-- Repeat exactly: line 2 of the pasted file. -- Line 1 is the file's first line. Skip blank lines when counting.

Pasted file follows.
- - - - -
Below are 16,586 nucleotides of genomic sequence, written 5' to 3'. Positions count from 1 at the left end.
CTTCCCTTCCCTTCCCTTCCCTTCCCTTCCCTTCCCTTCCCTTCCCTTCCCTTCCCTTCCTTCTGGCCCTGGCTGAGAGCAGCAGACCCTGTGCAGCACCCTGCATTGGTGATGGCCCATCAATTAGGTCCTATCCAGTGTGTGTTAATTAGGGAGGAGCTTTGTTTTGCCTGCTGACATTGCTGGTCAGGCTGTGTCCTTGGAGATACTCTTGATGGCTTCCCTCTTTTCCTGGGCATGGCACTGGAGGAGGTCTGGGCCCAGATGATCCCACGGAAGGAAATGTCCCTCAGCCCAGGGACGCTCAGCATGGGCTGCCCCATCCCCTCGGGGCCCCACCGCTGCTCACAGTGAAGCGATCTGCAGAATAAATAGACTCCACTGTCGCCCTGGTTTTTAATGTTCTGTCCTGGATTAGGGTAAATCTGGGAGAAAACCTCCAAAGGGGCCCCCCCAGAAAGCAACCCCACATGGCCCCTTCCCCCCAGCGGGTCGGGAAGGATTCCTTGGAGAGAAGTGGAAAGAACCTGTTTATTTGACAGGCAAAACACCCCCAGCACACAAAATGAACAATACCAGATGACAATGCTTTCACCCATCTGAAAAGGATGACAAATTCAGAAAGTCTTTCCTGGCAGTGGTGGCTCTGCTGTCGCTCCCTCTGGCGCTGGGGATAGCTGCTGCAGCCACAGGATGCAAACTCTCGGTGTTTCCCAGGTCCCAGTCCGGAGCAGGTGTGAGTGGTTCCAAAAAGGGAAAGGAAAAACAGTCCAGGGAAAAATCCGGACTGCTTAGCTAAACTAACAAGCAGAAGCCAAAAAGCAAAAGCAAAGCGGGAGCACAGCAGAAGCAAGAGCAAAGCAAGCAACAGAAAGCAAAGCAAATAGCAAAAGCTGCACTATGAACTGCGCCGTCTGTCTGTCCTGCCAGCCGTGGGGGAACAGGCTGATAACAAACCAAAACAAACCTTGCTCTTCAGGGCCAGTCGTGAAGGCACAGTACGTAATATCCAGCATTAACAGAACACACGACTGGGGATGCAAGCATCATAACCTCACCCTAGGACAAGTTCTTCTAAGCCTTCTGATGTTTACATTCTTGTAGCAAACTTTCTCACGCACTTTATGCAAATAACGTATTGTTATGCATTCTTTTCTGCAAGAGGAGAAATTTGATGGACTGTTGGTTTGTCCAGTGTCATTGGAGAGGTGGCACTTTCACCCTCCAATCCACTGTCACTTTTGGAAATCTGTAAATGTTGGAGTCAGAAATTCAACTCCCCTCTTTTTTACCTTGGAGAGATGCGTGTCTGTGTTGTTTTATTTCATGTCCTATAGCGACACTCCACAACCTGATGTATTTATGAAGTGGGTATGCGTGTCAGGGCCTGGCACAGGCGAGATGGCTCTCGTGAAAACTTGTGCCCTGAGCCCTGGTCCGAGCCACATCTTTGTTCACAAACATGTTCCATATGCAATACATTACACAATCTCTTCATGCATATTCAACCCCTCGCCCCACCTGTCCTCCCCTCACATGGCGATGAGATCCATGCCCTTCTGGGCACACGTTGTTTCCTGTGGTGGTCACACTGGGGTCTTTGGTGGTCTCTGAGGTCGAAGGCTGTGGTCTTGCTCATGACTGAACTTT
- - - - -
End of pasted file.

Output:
CTTCCCTTCCCTTCCCTTCCCTTCCCTTCCCTTCCCTTCCCTTCCCTTCCCTTCCCTTCCTTCTGGCCCTGGCTGAGAGCAGCAGACCCTGTGCAGCACCCTGCATTGGTGATGGCCCATCAATTAGGTCCTATCCAGTGTGTGTTAATTAGGGAGGAGCTTTGTTTTGCCTGCTGACATTGCTGGTCAGGCTGTGTCCTTGGAGATACTCTTGATGGCTTCCCTCTTTTCCTGGGCATGGCACTGGAGGAGGTCTGGGCCCAGATGATCCCACGGAAGGAAATGTCCCTCAGCCCAGGGACGCTCAGCATGGGCTGCCCCATCCCCTCGGGGCCCCACCGCTGCTCACAGTGAAGCGATCTGCAGAATAAATAGACTCCACTGTCGCCCTGGTTTTTAATGTTCTGTCCTGGATTAGGGTAAATCTGGGAGAAAACCTCCAAAGGGGCCCCCCCAGAAAGCAACCCCACATGGCCCCTTCCCCCCAGCGGGTCGGGAAGGATTCCTTGGAGAGAAGTGGAAAGAACCTGTTTATTTGACAGGCAAAACACCCCCAGCACACAAAATGAACAATACCAGATGACAATGCTTTCACCCATCTGAAAAGGATGACAAATTCAGAAAGTCTTTCCTGGCAGTGGTGGCTCTGCTGTCGCTCCCTCTGGCGCTGGGGATAGCTGCTGCAGCCACAGGATGCAAACTCTCGGTGTTTCCCAGGTCCCAGTCCGGAGCAGGTGTGAGTGGTTCCAAAAAGGGAAAGGAAAAACAGTCCAGGGAAAAATCCGGACTGCTTAGCTAAACTAACAAGCAGAAGCCAAAAAGCAAAAGCAAAGCGGGAGCACAGCAGAAGCAAGAGCAAAGCAAGCAACAGAAAGCAAAGCAAATAGCAAAAGCTGCACTATGAACTGCGCCGTCTGTCTGTCCTGCCAGCCGTGGGGGAACAGGCTGATAACAAACCAAAACAAACCTTGCTCTTCAGGGCCAGTCGTGAAGGCACAGTACGTAATATCCAGCATTAACAGAACACACGACTGGGGATGCAAGCATCATAACCTCACCCTAGGACAAGTTCTTCTAAGCCTTCTGATGTTTACATTCTTGTAGCAAACTTTCTCACGCACTTTATGCAAATAACGTATTGTTATGCATTCTTTTCTGCAAGAGGAGAAATTTGATGGACTGTTGGTTTGTCCAGTGTCATTGGAGAGGTGGCACTTTCACCCTCCAATCCACTGTCACTTTTGGAAATCTGTAAATGTTGGAGTCAGAAATTCAACTCCCCTCTTTTTTACCTTGGAGAGATGCGTGTCTGTGTTGTTTTATTTCATGTCCTATAGCGACACTCCACAACCTGATGTATTTATGAAGTGGGTATGCGTGTCAGGGCCTGGCACAGGCGAGATGGCTCTCGTGAAAACTTGTGCCCTGAGCCCTGGTCCGAGCCACATCTTTGTTCACAAACATGTTCCATATGCAATACATTACACAATCTCTTCATGCATATTCAACCCCTCGCCCCACCTGTCCTCCCCTCACATGGCGATGAGATCCATGCCCTTCTGGGCACACGTTGTTTCCTGTGGTGGTCACACTGGGGTCTTTGGTGGTCTCTGAGGTCGAAGGCTGTGGTCTTGCTCATGACTGAACTTT